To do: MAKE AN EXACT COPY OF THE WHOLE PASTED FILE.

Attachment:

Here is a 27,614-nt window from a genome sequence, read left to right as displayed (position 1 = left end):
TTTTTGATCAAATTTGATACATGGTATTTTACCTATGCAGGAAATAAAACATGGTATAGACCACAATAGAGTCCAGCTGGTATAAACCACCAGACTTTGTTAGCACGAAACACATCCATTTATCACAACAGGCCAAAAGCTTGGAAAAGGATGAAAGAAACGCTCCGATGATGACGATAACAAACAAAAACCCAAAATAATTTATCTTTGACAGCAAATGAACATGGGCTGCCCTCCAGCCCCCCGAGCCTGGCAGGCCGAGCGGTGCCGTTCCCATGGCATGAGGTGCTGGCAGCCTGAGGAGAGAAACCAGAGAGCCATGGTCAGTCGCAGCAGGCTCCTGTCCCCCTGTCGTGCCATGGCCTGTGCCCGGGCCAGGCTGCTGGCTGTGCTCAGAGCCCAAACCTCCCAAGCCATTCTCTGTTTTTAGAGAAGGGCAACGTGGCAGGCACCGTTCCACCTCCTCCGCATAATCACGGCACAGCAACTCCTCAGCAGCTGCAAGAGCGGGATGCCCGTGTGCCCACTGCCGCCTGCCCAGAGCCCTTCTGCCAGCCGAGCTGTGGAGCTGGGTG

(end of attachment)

Here is a 27,614-nt window from a genome sequence, read left to right as displayed (position 1 = left end):
TTTTTGATCAAATTTGATACATGGTATTTTACCTATGCAGGAAATAAAACATGGTATAGACCACAATAGAGTCCAGCTGGTATAAACCACCAGACTTTGTTAGCACGAAACACATCCATTTATCACAACAGGCCAAAAGCTTGGAAAAGGATGAAAGAAACGCTCCGATGATGACGATAACAAACAAAAACCCAAAATAATTTATCTTTGACAGCAAATGAACATGGGCTGCCCTCCAGCCCCCCGAGCCTGGCAGGCCGAGCGGTGCCGTTCCCATGGCATGAGGTGCTGGCAGCCTGAGGAGAGAAACCAGAGAGCCATGGTCAGTCGCAGCAGGCTCCTGTCCCCCTGTCGTGCCATGGCCTGTGCCCGGGCCAGGCTGCTGGCTGTGCTCAGAGCCCAAACCTCCCAAGCCATTCTCTGTTTTTAGAGAAGGGCAACGTGGCAGGCACCGTTCCACCTCCTCCGCATAATCACGGCACAGCAACTCCTCAGCAGCTGCAAGAGCGGGATGCCCGTGTGCCCACTGCCGCCTGCCCAGAGCCCTTCTGCCAGCCGAGCTGTGGAGCTGGGTG